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FOR IMMEDIATE RELEASE
June 3, 1996
BELL ATLANTIC, JONES AGREE TO INTERCONNECT
TELEPHONE NETWORKS IN VIRGINIA
First cable-telephone pact comes 100 days
after signing of Telecom Act
Richmond and Alexandria Va. - An historic agreement
announced today by
Bell Atlantic-Virginia and Jones Communications will usher in local
telephone competition for both residential and business customers in
the state and accelerate Bell Atlantic's entry into the long-distance
The 58-page pact, which has been filed with the Virginia State
Corporation Commission for approval, is the nation's first local
telephone service interconnection agreement negotiated under the 1996
Telecommunications Act that provides for both residential and business
telephone service competition. It is also the first comprehensive
interconnection agreement with a local telephone service competitor by
either Jones or Bell Atlantic.
The agreement, formally between Bell Atlantic-Virginia Inc., and Jones
Telecommunications of Virginia Inc., sets the terms for direct
connection of the two companies facilities in Virginia, enabling Jones
to provide both residential and business telephone service using its
own digital switching and fiber-optics based cable TV network.
Bell Atlantic and Jones will each provide full network signaling to
the other, so that advanced services, like Caller
ID, will work
for calls from one to the other. In addition, the agreement enables
Jones to use components of Bell Atlantic's existing network, in
combination with Jones's own facilities, to provide services in areas
where Jones does not yet have full-featured facilities in place.
"The agreement meets the 14-point 'checklist' required by the
Telecommunications Act, and, when approved by the Federal
Communications Commission, will allow Bell Atlantic for the first time
to offer long-distance service to its Virginia customers," said Bell
Atlantic Vice Chairman James G. Cullen .
The new federal legislation states that local telephone networks must
be opened to competition before the regional Bell companies can
provide long-distance service within their own service areas. The
companies must fulfill requirements of the checklist on a
"This groundbreaking agreement is a major milestone for our
our industry and our company," Cullen said. "It is
that Bell Atlantic is absolutely serious about opening its markets to
competition as soon as possible. We now look forward to reaching
agreements with other local telephone service competitors in our
"We are very excited about bringing our customers the benefits of
competition as soon as possible with a complete package of
telecommunications services," said Glenn R. Jones, CEO of Jones
Intercable Inc., parent company of both Jones Communications and
Telecommunications. "Having access to video, telephone and
internet connection through the Jones broadband, fiber network will be
a dramatic step forward in realizing the vision Congress set forth in
the Telecommunications Act."
president and CEO of Bell Atlantic-Virginia, said he is
pleased that the two companies reached such a comprehensive agreement
so quickly. "In the 100 days or so since the signing of the
Telecommunications Act, we have spent many hours with Jones working
out the details of this agreement. I have nothing but praise for the
cooperative spirit of their team. Together, we crafted a good, sound
document that we can all take pride in."
The companies said they expect Virginia consumers to have choices for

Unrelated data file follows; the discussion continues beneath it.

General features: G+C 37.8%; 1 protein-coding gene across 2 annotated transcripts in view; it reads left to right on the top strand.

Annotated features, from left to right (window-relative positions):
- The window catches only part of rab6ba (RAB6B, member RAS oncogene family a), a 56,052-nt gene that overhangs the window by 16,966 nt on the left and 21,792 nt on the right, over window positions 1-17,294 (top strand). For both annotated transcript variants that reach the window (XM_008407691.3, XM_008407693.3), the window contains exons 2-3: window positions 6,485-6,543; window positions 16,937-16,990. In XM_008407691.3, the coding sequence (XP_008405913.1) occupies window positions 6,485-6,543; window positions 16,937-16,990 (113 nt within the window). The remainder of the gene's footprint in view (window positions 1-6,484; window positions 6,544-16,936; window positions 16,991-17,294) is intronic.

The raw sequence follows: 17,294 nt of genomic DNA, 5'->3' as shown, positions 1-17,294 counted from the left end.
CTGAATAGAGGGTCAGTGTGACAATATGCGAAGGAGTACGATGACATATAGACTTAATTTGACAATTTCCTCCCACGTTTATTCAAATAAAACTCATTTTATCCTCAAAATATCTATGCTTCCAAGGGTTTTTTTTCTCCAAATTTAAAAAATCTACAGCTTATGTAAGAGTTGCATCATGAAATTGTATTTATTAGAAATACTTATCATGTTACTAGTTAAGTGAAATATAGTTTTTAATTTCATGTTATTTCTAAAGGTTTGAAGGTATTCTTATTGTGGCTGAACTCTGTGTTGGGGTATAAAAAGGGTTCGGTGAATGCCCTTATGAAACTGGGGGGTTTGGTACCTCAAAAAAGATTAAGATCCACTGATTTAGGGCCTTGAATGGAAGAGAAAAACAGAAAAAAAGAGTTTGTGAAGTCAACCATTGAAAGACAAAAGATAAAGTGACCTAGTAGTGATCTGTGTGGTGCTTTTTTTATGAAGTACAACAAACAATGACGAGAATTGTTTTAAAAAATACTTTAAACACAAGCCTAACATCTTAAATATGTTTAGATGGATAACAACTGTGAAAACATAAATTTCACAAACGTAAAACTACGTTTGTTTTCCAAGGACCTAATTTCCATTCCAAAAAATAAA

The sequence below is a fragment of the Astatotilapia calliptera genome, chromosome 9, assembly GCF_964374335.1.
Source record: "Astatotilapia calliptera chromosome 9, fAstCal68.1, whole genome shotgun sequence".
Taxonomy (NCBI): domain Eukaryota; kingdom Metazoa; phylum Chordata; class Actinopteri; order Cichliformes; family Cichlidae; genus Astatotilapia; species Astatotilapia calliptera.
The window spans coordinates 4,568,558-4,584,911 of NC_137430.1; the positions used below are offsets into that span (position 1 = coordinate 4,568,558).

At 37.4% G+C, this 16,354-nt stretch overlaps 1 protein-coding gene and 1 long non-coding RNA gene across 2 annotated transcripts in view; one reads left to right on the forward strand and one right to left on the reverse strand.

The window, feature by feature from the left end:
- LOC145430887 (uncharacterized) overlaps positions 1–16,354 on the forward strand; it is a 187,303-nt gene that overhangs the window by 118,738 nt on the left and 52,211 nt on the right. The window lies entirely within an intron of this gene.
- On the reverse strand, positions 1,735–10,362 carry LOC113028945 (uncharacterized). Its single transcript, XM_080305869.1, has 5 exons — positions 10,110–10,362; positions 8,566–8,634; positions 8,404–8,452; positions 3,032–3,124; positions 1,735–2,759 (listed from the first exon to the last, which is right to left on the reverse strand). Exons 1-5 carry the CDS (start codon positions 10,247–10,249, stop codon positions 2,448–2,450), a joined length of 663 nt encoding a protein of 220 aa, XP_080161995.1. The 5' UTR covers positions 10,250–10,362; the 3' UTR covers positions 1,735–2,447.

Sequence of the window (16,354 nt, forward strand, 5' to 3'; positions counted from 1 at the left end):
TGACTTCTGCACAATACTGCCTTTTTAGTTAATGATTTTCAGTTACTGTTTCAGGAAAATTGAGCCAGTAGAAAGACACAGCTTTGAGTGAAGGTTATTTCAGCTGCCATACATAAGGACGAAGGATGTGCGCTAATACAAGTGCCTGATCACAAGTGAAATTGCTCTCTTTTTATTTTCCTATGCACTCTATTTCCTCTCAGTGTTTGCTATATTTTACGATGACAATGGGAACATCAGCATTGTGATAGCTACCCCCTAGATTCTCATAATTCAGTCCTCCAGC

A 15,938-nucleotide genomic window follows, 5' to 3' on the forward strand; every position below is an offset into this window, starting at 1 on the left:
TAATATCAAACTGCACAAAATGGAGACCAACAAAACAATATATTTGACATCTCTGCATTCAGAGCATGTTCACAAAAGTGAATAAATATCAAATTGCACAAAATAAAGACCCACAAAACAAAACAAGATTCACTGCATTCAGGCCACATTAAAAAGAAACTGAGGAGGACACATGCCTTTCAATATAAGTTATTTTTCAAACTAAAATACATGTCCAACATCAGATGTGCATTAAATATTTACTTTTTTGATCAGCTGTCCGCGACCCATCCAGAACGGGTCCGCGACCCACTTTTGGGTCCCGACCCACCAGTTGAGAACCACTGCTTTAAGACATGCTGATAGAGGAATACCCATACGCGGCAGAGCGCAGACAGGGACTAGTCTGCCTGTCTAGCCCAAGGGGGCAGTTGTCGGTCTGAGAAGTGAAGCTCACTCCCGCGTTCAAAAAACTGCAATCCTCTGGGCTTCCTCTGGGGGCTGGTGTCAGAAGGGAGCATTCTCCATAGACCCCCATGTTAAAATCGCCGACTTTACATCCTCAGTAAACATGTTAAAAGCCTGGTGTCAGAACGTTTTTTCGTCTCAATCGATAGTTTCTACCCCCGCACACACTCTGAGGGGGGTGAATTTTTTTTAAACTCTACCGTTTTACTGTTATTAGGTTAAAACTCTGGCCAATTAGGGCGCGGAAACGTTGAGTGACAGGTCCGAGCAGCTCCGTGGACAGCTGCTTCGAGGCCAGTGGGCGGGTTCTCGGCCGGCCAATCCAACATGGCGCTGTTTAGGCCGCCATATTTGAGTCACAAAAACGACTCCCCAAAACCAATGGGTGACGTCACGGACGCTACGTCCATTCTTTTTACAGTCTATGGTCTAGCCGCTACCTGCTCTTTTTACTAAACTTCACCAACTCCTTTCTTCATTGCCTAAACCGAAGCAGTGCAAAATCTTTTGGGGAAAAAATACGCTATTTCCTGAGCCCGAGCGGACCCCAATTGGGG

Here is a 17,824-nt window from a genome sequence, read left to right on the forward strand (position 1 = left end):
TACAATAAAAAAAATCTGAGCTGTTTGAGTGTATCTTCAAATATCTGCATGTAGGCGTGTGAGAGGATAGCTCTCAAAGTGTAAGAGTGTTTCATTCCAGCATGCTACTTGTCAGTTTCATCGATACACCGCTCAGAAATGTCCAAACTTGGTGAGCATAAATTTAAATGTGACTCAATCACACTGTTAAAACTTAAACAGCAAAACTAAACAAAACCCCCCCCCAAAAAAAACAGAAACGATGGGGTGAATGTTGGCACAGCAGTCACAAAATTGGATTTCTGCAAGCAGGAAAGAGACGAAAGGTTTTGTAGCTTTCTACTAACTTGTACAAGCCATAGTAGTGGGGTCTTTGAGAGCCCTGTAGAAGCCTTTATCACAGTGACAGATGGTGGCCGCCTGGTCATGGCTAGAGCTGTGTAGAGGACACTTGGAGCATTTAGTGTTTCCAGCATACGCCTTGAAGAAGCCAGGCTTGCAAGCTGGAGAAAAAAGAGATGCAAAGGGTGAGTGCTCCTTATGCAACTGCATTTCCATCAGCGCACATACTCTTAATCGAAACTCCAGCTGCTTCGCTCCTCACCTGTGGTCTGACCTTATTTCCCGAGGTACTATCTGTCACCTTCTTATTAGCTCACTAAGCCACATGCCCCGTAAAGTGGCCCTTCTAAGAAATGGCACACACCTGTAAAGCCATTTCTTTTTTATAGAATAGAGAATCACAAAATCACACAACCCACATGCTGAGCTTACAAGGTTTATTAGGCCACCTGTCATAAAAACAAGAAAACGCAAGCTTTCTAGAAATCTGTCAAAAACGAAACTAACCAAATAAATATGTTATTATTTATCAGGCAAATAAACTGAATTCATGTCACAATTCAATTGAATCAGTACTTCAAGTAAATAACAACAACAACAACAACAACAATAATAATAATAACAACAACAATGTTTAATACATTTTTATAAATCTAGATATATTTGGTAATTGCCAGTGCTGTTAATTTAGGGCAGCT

their local telephone service starting this summer. The State
Corporation Commission has 90 days to approve the pact. Bell
Atlantic-Virginia expects to apply to the FCC for authority to provide
long distance service to its customers before the end of the year.
The agreement allows Jones to provide competitive local residential
and business telephone service over its state-of-the-art local
exchange network. "The network is in place in parts of our service
area already, and more is being activated every week. We'll be ready
to deliver immediately," said James B. O'Brien, president of Jones
The agreement provides a detailed blueprint for how the two
competitors will connect their networks and how they will compensate
each other for their services.
The agreement provides for:
- Reciprocal per minute charges for the completion of local
originated by the other company's customers.
- Customers to switch from one company to the other without having to
change telephone numbers.
- Jones to be able to lease segments of Bell Atlantic's network
- The availability of enhanced calling features over either company's
- 911 emergency operator and directory services.
Bell Atlantic-Virginia has approximately 2.5 million customers and
serves roughly two-thirds of the state's geography. Jones currently
provides cable television service to 300,000 customers in the greater
Washington metropolitan area, including the cities of Alexandria and
Reston, and, most of Prince William County in Virginia.
Jones Intercable Inc., (NASDAQ: JOIN and JOINA), parent company of
Jones Communications and Jones Telecommunications, is one of the
largest cable operators in the U.S., providing service to more than
1.4 million customers in 20 states.
Bell Atlantic Corporation (NYSE: BEL) is at the forefront of the new
communications, entertainment and information industry. In the
mid-Atlantic region, the company is the premier provider of local
telecommunications and advanced services. Globally, it is one of the
largest investors in the high-growth wireless communication
marketplace. Bell Atlantic also owns a substantial interest in
Telecom Corporation of New Zealand and is actively developing
high-growth national and international business opportunities in all
phases of the industry.
- Bell Atlantic: Paul Miller, 804-772-1460
Jones Communications: Jim Carlson, 303-784-8490